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How Did Alipay and WeChat Pay Unlock New Benefits for Foreign Users?

Boaz Gam

Boaz Gam


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Article content
  1. A Glimpse at Mobile Payments in China
  2. Why Couldn’t Tourists Use WeChat Pay & Alipay Before?
  3. Everything You Need to Know About the Updates
  4. How Will Businesses and Consumers Benefit from the New Rules?

Chinese Apps Embrace International Cards: Benefits Explained

Starting last week, foreigners were enabled to link their international cards to WeChat Pay and Alipay, China’s two dominant payment apps. This is big news for anyone planning to visit the Middle Kingdom, as it allows tourists to conduct cashless transactions as conveniently and seamlessly as locals do.

In this overview, we explain why overseas shoppers had to wait for this update for so long, list the credit card brands to which it applies, and share insights into what it could potentially mean for local commerce. Keep reading for all the exciting details!

A Glimpse at Mobile Payments in China

Chinese Apps Embrace International Cards: Benefits Explained

Before we delve into reviewing the newly released updates, let’s take a moment to take a look at the big picture and see why mobile payments play a critical role in Chinese commerce.

If you have visited China recently, you probably know that many local stores and establishments don’t accept cash. This is mainly due to the country’s lasting ambition to become a cashless society, which was further accelerated by the COVID-19 outbreak.

As part of this large-scale agenda, Chinese authorities are actively developing a CBDC (the digital Yuan, e-RMB), promoting innovation, and encouraging the use of mobile payments. In fact, China’s mobile payments services market has been expanding at a CAGR of 21.8% from 2017 to 2023. As a result, it tripled in size, soaring from $30 trillion to $97 trillion in under six years.

Such impressive growth is largely attributed to two competing payment apps:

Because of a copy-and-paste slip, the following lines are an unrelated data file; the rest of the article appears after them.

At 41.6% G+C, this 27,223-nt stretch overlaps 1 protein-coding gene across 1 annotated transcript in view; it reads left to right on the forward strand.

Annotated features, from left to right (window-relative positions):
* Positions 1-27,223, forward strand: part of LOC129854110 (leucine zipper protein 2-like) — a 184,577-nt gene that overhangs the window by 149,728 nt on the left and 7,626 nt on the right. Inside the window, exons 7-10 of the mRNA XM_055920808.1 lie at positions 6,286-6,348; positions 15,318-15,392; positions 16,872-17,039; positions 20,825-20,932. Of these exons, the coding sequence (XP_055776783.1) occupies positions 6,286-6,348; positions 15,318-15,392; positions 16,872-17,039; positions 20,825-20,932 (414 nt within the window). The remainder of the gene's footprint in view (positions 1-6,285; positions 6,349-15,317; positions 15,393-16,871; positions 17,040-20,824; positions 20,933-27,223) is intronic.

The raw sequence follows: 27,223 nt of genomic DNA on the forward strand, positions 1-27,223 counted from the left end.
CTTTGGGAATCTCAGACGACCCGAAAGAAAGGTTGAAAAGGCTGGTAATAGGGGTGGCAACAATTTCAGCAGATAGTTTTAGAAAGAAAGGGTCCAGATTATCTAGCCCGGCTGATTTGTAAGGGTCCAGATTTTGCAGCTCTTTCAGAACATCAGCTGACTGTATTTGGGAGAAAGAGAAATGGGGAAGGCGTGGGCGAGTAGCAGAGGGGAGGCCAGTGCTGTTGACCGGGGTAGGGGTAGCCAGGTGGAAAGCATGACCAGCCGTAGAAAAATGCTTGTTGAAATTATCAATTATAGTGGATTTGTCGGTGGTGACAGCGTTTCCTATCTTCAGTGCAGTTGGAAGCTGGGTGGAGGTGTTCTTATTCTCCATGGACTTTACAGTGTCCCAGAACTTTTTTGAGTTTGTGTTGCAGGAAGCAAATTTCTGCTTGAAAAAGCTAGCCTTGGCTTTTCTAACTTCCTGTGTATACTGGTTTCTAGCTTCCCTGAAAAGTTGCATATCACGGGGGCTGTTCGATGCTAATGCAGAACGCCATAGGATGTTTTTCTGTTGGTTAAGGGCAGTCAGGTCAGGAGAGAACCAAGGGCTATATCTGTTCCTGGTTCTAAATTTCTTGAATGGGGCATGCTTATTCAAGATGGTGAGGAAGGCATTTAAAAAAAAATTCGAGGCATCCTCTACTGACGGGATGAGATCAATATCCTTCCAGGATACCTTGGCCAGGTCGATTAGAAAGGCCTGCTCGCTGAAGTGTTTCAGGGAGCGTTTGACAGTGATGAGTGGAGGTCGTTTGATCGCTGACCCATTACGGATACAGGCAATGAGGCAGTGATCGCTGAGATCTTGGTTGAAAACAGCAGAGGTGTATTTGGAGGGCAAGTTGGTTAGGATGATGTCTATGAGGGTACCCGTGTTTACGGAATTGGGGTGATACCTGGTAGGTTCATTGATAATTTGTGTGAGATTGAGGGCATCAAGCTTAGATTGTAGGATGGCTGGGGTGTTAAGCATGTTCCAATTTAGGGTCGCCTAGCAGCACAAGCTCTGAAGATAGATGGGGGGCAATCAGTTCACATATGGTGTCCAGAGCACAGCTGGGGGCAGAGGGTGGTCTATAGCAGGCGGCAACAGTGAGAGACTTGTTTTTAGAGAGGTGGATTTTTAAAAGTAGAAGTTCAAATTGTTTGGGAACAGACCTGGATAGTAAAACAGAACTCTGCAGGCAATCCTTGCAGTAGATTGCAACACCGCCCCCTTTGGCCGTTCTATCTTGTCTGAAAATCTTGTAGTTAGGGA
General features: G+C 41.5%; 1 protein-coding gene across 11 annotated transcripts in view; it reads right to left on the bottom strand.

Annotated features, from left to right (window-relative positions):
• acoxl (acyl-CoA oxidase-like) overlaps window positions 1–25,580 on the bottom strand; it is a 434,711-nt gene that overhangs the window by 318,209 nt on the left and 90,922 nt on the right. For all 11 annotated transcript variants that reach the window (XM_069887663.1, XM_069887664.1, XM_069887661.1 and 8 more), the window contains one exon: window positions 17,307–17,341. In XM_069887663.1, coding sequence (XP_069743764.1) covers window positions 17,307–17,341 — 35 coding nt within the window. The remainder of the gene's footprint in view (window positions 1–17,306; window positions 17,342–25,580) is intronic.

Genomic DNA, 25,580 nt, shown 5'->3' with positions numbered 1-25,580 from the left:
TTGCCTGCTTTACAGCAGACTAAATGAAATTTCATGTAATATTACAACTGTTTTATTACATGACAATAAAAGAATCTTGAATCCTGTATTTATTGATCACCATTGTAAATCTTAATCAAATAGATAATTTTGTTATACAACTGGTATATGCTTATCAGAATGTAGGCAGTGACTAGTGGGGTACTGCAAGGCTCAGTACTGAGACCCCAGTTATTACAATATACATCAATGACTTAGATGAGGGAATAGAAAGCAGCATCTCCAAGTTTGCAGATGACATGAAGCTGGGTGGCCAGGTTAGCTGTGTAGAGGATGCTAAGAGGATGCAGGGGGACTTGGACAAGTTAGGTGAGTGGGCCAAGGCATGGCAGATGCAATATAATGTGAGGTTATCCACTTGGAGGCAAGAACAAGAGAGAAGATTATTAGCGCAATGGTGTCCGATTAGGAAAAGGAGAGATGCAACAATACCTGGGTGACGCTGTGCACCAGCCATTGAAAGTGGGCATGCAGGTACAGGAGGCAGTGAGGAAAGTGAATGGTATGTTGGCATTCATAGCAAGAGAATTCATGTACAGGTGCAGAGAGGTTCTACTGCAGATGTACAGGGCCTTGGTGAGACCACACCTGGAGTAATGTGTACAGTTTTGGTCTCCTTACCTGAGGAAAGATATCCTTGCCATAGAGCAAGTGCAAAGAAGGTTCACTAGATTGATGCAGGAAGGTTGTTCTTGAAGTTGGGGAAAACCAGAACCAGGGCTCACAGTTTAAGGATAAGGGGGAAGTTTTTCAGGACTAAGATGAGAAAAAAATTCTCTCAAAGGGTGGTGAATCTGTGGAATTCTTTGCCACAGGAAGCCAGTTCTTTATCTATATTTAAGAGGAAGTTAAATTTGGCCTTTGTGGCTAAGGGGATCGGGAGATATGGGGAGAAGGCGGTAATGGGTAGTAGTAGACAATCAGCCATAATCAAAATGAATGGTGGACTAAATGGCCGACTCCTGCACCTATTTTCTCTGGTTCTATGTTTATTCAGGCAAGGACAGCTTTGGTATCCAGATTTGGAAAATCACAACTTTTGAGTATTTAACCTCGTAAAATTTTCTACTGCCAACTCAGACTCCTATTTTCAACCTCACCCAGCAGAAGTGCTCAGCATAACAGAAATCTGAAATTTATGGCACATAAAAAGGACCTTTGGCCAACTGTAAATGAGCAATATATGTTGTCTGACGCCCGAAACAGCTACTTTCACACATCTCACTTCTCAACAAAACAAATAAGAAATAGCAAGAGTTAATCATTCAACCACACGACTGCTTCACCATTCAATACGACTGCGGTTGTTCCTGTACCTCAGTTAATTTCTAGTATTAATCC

• Alipay originated in 2003 as an online payment solution for the Alibaba eCommerce website. In 2008, Alipay introduced its mobile wallet and expanded its services beyond Alibaba products, becoming a widely used payment app.
  • WeChat Pay. Initially launched as a chat application in 2011, WeChat has gradually become a super app that features food delivery, taxi services, an entertainment booking system, shopping, and its own mobile wallet - WeChat Pay.

As of 2022, Alipay had around 54% of China’s market share, whereas WeChat Pay had approximately 42%, making both apps giants in the local mobile payment sector.

However, despite such significant success and influence throughout the years, both apps were only catering to users with Chinese bank accounts, which made them inaccessible to tourists and short-term residents. Find out the reasons behind these limitations below!

Why Couldn’t Tourists Use WeChat Pay & Alipay Before?

Chinese Apps Embrace International Cards: Benefits Explained

Until recently, the registration process for both Alipay and WeChat Pay involved verifying the user’s identity by linking a Chinese national ID and a valid local bank account, which limited access to the country’s citizens and permanent residents. Despite increasing demand from foreigners, these rules were in place for multiple reasons, including:

  • Authentication challenges. The identity verification procedure is more complex for foreign users due to differences in authentication systems and documentation across countries.
  • Compliance complexity. Local mobile payment apps have to adhere to China’s strict financial regulations, which complicates parallel compliance with international financial regulations for non-resident users.
  • Tax implications. Extending payment services to foreigners requires additional tax and regulatory considerations.
  • Global pandemic. China was one of the biggest epicenters of the COVID-19 outbreak, making it essential for mobile payment service providers to focus on accommodating local users rather than making efforts to appeal to a foreign audience.